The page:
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Evolution Defenders

A group for Secularists, Agnostics, Atheists, etc... who believe we should keep the poison of creationism and Intelligent Design OUT of public school science classrooms.

Location: #science
Members: 60
Latest Activity: Sep 13

ID conspiracy proof... written by the proponents of ID themselves!!!

The Formerly-Secret "Wedge Document" written by the Intelligent Designers themselves. Proof that ID is creationism in disguise.
The Wedge Document.pdf
Also find this document at http://ncseweb.org/

This document was key evidence in the Dover, PA trial featured in "Judgement Day: Intelligent Design on Trial."

Discussion Forum

Homo erectus may have doodled on shellfish

Started by Davy. Last reply by doone Dec 6, 2014. 1 Reply

Early humans from Java used shells for tools and engraving long before Homo sapiens did, new research suggests.The findings, published today in the journal …Continue

Tags: University, National, Museum, of, Australia.

Why Being Human Makes Evolution Hard to Understand

Started by Neal. Last reply by Neal Feb 17, 2014. 4 Replies

Being human makes for foolishness.Cameron M. SmithVolume 37.6, November/December 2013Our difficulty accepting evolution isn’t just because some religions oppose it or that it is complicated—it isn’t.…Continue

Tags: to, understand, atheist, universe, hard

Evolution Notes and News

Started by doone. Last reply by archaeopteryx Jan 8, 2014. 74 Replies

Date of earliest animal life reset by 30 million years…Continue

Tags: News, and, Notes, Evolution

Promoting Evolution Through Cartoons.....

Started by Neo Jul 8, 2013. 0 Replies

I have been watching Cartoon Network lately. Mainly because adult TV has gotten really boring, but I also still love cartoons. One day I was watching this one show called "The World of Gumball" and…Continue

Comment Wall

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Comment by Mrs.B on September 13, 2016 at 2:58am

That is creepy!

Comment by Stephen on September 12, 2016 at 9:05pm

Watch evolution of bacteria in action.
Scientists from Harvard Medical School and Technion-Israel Institute of Technology have designed a simple way to observe how bacteria move as they become impervious to drugs.
The experiments are thought to provide the first large-scale glimpse of the maneuvers of bacteria as they encounter increasingly higher doses of antibiotics and adapt to survive—and thrive—in them.
Read more about how the film was made here: http://hms.harvard.edu/news/bugs-screen

Comment by Mrs.B on September 12, 2016 at 1:33am

Personally, I don't think we rate the term ''special''.

Amazing how different the giraffe markings are!

Comment by Stephen on September 12, 2016 at 12:50am

The Big Questions HumanHumans are nowhere near as special as we like to think

Humans are nowhere near as special as we like to think

The Big Questions HumanHumans are nowhere near as special as we like to think

Comment by Stephen on September 12, 2016 at 12:31am

Comment by Stephen on September 12, 2016 at 12:31am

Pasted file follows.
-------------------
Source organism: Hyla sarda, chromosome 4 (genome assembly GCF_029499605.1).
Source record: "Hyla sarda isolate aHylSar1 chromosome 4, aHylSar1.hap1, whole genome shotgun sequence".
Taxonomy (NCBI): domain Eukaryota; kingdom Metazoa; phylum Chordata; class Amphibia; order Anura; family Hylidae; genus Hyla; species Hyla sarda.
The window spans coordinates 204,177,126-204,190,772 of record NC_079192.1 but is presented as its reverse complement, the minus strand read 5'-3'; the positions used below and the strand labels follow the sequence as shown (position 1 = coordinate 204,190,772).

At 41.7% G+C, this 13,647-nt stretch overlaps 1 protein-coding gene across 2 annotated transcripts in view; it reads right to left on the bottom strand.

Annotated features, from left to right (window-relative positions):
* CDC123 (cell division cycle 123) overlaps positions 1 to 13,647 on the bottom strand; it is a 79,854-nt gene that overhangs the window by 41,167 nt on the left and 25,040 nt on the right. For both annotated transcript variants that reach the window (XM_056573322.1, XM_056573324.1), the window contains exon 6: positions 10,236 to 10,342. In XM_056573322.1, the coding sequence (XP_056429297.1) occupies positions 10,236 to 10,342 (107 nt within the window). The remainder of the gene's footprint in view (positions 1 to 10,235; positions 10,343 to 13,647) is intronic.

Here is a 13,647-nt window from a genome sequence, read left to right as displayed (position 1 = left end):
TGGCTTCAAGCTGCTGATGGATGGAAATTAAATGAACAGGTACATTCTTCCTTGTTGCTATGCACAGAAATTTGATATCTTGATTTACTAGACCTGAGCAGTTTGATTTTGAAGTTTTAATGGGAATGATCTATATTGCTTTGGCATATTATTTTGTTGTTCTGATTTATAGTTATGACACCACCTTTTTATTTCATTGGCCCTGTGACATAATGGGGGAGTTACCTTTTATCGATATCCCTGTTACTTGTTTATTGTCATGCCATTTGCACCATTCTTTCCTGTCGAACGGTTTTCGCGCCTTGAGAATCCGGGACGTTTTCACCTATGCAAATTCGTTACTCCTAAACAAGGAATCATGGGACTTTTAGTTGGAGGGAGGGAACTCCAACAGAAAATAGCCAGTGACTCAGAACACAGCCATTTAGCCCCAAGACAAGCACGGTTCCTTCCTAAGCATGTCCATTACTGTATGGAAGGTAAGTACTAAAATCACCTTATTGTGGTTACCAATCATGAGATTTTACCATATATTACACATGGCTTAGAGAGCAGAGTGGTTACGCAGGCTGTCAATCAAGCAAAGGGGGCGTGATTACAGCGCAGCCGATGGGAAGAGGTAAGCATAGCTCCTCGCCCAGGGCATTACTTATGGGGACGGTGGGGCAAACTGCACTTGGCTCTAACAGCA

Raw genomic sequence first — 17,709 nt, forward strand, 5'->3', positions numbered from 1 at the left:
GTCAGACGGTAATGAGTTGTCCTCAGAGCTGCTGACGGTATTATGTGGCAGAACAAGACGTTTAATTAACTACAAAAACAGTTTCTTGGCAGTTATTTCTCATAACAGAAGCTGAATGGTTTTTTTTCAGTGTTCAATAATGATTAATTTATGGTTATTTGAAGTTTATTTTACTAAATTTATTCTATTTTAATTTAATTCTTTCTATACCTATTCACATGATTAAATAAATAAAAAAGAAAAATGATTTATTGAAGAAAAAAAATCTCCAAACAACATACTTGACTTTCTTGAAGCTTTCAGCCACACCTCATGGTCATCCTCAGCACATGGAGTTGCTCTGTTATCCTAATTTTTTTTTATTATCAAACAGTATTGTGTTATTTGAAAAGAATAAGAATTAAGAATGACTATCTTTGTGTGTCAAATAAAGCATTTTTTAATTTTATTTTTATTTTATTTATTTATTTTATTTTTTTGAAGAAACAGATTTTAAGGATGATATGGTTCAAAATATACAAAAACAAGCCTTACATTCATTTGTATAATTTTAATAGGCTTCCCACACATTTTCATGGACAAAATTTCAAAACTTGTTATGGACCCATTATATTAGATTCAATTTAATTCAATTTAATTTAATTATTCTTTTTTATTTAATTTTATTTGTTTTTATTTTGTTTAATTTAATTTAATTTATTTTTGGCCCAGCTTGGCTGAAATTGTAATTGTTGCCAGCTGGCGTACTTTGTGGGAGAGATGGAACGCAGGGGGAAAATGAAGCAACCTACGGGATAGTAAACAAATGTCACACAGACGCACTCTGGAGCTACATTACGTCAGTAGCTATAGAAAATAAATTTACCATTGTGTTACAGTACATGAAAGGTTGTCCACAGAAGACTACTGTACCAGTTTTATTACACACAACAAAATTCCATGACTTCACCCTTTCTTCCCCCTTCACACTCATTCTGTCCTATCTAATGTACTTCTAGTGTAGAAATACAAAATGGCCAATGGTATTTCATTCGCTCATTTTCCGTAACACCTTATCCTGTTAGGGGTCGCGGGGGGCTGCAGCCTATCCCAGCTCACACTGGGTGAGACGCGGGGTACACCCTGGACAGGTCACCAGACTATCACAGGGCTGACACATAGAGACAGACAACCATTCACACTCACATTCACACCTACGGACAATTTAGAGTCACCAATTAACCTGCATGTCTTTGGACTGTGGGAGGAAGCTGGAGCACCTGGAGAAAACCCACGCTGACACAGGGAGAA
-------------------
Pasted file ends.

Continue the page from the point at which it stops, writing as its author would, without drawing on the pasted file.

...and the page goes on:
A new paper confidently claims that there are four giraffe species rather than one, but I’m not so sure

The giraffe, Giraffa cameleopardalis, was first described by Linnaeus, and gets its species name from its fancied resemblance to a hybrid beast (as notes, the name comes from the Greek καμηλοπάρδαλις” meaning “giraffe”, from “κάμηλος” (kamēlos), “camel” + “πάρδαλις” (pardalis), “leopard”, due to its having a long neck like a camel and spots like a leopard). It’s always been considered a single species, but divided into about a half dozen subspecies that live in different areas and are distinguishable by different patterns of reticulation in their coats. Here’s an old subspecies designation and map; note that the populations included in each of the six subspecies live in different areas:

Here’s a classification of nine subspecies based on pattern (the number of named subspecies has been between four and about nine (I haven’t searched extensively).

Note that this classification is more or less arbitrary because the populations are geographically isolated and so one can’t use the classical “biological species definition” (BSC), in which members of the same species are able to interbreed in nature and produce fertile hybrids, while members of different species, when present in the same area, either do not mate with each other, or, if they do mate, do not produce hybrids that are fertile. Note that to use the BSC, putatively different (or identical) species have to be “tested” when living in the same area (“sympatric”).If they do not encounter each other in nature, there’s little you can do to apply the BSC.

One way around this is to hybridize them in zoos. If different “subspecies” do not mate with each other, or can’t produce fertile hybrids when they do mate in captivity, they’re almost certainly unlikely to do so in nature, and can be considered members of different species. However, if two different types do hybridize and produce fertile offspring in captivity, that doesn’t mean they’re members of the same species, for in nature other “isolating barriers”, like different breeding times or a genetically-based aversion for mating with other types, could keep them genetically separated even though barriers could break down in the artificial environment of zoos.

Read more=read:https://whyevolutionistrue.wordpress.com/2016/09/11/a-new-paper-con...

Comment by Chris on September 11, 2016 at 11:55pm

On Homosapiens,

What is race?

Comment by Stephen on September 9, 2016 at 8:23pm

That's a real kick ass point. Mrs.B.

Comment by Mrs.B on September 9, 2016 at 5:07pm

Comment by Mrs.B on September 5, 2016 at 2:37am

Yes, I would imagine his doctors gave him the go ahead to travel.

 
 
 

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